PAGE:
home page links quotes statistics mission statement success stories resources Lighter Side Authors! Search Page
Posted May 25, 2006

When the first two diaconate studies were conducted by the United States Conference of Bishops, the diaconate had increased substantially between the first in the 1980s and second in the early 1990s. However, the median age also increased 10 years]. The recent CARA report highlights and turn in the direction the diaconate might be taking. It is on the decrease in numbers. This raises questions: have new, more stringent requirements either discouraged or eliminated possible candidates? Is the diaconate being overshadowed by lay ecclesial leaders? Is it on the decrease due to being less than effective?

Deacon Candidates Decrease, Aspirants Increase

The number of permanent deacons in the United States has grown steadily since the restoration of this ministry in the aftermath of the Second Vatican Council. According to the 2005 Official Catholic Directory, the 195 dioceses and eparchies of the United States have a total of 14,574 permanent deacons.

This year, CARA obtained enrollment data from 170 of the 192 known diaconate formation programs.

For 2005-2006, these 170 programs reported a total of 1,942 deacon candidates and another 1,080 aspirants - men who are in a period of discernment prior to entering diaconate formation.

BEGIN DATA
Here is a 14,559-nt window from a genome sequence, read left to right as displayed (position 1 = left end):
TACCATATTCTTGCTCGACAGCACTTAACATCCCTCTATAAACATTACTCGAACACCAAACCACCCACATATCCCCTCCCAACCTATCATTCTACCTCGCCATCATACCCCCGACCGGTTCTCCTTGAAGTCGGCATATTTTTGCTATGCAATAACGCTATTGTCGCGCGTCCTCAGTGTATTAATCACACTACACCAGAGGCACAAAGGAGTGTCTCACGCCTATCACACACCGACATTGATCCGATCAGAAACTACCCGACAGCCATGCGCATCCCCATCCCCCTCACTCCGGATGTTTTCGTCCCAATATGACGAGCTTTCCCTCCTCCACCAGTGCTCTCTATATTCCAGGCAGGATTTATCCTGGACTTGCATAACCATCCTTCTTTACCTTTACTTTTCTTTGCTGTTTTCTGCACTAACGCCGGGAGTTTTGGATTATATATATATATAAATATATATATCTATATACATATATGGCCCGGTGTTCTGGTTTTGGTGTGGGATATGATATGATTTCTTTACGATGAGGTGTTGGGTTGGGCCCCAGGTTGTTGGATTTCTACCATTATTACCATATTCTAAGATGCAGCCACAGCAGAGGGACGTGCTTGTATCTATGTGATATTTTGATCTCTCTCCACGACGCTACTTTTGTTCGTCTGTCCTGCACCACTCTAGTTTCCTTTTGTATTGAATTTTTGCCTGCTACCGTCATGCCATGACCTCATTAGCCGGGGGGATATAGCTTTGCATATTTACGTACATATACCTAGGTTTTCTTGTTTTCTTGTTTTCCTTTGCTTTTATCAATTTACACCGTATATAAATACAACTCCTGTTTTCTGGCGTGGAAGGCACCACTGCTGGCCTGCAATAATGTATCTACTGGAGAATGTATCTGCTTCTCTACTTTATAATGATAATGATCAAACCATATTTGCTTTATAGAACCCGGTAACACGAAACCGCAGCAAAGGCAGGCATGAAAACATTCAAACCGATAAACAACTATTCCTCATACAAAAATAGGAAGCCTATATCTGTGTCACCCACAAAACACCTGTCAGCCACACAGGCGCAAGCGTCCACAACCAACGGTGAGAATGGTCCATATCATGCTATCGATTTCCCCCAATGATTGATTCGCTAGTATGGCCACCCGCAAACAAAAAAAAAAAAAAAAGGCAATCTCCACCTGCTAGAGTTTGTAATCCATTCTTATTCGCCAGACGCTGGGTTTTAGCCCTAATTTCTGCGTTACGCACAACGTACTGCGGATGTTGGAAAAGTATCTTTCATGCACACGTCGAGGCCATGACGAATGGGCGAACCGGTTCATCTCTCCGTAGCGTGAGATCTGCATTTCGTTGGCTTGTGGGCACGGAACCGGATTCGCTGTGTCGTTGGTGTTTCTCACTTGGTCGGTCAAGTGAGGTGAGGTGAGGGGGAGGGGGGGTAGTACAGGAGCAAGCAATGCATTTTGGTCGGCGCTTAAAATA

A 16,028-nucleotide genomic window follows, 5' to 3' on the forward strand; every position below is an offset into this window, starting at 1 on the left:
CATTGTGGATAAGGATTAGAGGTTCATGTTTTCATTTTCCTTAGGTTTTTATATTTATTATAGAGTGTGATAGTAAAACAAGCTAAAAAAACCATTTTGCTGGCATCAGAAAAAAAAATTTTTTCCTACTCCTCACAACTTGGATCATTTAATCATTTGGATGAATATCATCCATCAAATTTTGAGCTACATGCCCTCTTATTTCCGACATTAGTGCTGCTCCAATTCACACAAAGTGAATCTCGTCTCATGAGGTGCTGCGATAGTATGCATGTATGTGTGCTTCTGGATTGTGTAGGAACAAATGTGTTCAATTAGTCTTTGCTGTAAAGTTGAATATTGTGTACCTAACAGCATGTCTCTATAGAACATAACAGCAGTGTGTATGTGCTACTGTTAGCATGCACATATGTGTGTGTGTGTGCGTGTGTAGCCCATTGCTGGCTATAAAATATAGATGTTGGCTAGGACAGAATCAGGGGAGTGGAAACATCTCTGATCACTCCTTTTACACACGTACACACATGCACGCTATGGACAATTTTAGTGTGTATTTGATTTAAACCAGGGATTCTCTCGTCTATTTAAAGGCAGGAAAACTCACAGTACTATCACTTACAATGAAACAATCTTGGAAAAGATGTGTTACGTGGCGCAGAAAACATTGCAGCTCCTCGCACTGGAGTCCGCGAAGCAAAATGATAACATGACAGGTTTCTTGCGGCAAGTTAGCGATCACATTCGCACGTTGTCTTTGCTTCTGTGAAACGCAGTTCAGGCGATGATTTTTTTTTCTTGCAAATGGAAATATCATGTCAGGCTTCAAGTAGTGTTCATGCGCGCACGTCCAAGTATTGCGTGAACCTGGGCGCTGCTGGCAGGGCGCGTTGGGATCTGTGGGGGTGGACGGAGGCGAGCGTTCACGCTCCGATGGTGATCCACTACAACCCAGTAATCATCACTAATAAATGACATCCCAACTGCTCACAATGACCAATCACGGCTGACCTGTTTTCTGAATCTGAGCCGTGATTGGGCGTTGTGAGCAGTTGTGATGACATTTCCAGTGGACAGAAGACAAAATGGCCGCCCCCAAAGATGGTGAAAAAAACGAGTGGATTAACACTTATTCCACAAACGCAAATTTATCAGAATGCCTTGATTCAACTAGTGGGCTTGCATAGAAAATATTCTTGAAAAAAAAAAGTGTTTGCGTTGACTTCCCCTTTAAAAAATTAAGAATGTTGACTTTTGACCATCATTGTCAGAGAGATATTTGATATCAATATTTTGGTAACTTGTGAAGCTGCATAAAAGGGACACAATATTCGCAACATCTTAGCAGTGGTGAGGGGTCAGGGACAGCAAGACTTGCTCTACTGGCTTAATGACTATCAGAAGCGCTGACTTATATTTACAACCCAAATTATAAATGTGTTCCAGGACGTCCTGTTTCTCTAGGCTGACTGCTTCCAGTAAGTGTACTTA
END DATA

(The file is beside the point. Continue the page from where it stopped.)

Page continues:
The number of deacon candidates is down 18 percent from the 2,378 reported last year, but the number of aspirants is up 6 percent from the 1,017 reported last year.

The ten largest diaconate formation programs enroll more than a quarter of all deacon candidates. Together, these ten programs enroll 496 deacon candidates and 94 aspirants. They will together ordain 114 new deacons this year, nearly a quarter of all deacon ordinations.

Age, Race, and Ethnicity of Deacon Candidates

Nearly half of all deacon candidates are between 50 and 60 years of age. Another third are in their 40s and 15 percent are over 60.

More than three in four (76 percent) of deacon candidates are white, 17 percent are Hispanic/Latino, 4 percent are Asian, 3 percent are African American/Black, and less than 1 percent are Native American or other.